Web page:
The internet, TV, and even public radio stations were buzzing all day with groundbreaking news on mortgage rates. Apparently, for the first time in 14 years, 30yr fixed rates moved back above 6%. Big news, right?!
Perhaps not. Here are 2 headlines from the recent past:
After initially breaking above 6% in June, rates managed a very nice recovery by the end of July. But ever since, they've been on the rise. In addition to spending almost the entirety of September above 6%, today's rates, specifically, set another new 14-year high.
So why is it suddenly big news that rates are over 6%?
It's all a question of the source material for the news. Today's buzz is due to the fact that Freddie Mac's weekly rate survey finally hit 6%. While that survey data is frequently stale and occasionally misleading, it's nonetheless a mortgage industry institution (to Freddie's credit, they recently announced they'd be revising their methodology to address these drawbacks. Here's hoping they nail it!). Simply put, it is heavily relied upon by almost every major news organization for the week's only dedicated mortgage rate coverage.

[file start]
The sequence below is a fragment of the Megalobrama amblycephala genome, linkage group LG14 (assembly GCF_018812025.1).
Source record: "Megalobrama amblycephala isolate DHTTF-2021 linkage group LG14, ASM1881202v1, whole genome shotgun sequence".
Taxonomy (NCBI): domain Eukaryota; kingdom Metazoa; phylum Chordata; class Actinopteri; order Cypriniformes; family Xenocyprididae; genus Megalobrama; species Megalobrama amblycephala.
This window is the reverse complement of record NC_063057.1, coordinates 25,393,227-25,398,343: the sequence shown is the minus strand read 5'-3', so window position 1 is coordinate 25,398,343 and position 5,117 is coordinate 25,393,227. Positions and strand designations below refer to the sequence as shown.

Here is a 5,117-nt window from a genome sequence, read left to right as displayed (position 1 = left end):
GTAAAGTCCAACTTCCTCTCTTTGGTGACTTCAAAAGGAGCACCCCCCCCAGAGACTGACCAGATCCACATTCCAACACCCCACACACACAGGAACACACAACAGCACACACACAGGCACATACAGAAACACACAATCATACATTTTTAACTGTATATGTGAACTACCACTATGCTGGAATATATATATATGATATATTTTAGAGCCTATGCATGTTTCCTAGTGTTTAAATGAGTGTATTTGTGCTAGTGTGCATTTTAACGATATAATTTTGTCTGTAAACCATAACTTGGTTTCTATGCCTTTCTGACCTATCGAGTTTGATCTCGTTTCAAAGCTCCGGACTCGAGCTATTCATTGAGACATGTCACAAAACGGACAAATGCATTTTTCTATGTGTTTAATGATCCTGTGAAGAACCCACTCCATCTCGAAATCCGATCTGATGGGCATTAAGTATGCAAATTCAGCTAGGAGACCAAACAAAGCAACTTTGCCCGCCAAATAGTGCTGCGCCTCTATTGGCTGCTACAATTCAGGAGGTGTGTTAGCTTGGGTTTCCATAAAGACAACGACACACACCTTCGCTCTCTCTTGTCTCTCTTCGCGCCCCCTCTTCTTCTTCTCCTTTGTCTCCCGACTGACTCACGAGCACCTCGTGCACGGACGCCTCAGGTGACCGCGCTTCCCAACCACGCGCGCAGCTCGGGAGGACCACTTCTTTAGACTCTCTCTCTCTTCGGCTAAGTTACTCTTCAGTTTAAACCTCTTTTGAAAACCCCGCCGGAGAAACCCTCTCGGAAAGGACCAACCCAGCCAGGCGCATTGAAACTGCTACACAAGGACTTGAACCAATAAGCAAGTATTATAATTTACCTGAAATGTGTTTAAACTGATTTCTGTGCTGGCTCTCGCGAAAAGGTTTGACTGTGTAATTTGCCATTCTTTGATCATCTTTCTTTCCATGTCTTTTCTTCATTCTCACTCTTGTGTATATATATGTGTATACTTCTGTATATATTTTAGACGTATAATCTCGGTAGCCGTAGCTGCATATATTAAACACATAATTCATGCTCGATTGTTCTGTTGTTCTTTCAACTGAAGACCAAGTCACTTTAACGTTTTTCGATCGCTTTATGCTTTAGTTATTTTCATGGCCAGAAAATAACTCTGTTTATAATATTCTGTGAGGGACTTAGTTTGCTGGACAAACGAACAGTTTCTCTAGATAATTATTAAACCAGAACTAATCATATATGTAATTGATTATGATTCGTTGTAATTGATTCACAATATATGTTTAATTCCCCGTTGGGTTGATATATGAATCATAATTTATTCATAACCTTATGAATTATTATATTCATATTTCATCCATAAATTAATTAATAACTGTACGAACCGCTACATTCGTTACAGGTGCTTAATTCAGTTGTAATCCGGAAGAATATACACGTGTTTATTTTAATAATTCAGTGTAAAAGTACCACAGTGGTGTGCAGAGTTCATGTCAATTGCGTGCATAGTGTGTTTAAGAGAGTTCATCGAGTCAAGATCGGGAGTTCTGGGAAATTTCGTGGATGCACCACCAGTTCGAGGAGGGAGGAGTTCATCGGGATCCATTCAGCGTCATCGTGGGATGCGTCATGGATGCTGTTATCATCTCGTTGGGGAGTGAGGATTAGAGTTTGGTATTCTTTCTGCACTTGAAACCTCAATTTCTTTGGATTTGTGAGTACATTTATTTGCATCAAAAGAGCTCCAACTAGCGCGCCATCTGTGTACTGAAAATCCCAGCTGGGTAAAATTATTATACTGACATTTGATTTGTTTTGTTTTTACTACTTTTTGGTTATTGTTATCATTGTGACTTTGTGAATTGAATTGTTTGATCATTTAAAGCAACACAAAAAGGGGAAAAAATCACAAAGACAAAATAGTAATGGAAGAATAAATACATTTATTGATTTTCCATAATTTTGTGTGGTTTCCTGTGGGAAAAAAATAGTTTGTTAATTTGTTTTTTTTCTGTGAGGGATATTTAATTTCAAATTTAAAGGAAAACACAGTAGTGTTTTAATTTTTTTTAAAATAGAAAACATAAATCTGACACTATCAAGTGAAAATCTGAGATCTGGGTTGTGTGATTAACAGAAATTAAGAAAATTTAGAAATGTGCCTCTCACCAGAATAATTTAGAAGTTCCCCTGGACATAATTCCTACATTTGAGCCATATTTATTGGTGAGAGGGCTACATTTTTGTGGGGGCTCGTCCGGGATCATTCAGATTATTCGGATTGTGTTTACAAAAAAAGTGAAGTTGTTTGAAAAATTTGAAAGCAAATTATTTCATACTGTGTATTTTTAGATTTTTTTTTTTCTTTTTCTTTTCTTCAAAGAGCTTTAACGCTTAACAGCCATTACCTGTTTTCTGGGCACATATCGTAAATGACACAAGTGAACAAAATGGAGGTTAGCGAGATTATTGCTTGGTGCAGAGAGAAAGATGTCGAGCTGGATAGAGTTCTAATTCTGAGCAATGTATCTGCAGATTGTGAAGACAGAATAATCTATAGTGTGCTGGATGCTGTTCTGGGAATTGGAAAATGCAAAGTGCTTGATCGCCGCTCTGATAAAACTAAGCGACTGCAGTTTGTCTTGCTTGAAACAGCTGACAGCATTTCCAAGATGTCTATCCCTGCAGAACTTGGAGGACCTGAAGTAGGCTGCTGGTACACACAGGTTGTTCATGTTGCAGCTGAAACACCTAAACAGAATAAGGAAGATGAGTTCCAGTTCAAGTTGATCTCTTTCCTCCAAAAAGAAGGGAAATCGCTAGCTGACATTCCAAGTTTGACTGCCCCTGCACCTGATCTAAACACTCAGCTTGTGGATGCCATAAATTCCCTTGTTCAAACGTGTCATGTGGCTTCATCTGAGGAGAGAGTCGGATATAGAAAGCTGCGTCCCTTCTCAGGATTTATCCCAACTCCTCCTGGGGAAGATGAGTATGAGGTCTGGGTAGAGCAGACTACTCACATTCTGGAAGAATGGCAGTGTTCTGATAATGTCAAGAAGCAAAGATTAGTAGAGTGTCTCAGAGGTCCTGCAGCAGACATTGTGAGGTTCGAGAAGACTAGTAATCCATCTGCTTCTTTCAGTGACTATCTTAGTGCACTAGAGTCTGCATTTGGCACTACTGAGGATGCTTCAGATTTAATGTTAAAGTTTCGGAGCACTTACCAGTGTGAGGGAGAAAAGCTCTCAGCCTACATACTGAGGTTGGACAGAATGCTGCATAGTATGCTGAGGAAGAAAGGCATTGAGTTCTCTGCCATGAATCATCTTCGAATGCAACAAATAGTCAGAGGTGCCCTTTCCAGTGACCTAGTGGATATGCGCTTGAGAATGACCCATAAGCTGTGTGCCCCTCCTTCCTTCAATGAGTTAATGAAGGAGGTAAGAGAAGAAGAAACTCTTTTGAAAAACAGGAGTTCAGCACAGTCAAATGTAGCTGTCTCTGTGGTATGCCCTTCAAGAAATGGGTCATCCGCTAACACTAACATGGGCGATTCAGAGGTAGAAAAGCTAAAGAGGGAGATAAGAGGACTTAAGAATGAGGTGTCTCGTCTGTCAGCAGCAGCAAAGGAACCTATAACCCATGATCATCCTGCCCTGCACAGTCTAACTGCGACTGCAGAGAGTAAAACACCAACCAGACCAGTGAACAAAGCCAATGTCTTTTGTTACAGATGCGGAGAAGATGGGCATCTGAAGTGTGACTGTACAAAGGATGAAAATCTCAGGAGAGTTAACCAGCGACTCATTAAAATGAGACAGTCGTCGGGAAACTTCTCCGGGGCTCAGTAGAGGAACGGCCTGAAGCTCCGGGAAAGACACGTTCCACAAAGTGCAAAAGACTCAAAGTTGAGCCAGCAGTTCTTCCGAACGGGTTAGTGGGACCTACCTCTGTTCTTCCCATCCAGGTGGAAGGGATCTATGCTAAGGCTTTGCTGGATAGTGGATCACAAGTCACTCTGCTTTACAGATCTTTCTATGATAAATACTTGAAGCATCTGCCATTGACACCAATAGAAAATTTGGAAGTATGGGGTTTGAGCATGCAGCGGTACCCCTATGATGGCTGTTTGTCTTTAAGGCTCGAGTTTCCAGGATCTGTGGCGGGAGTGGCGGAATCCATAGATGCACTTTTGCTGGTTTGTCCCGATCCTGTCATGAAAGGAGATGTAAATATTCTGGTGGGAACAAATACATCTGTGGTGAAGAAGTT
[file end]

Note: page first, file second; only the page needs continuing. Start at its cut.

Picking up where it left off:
The following chart shows how actual daily rates have fared over time versus Freddie and MBA rates. The daily rates are typically higher at times when "points" are involved in securing the best rates because the daily rates are adjusted for points (thus allowing for an apples to apples comparison with any other point in the past).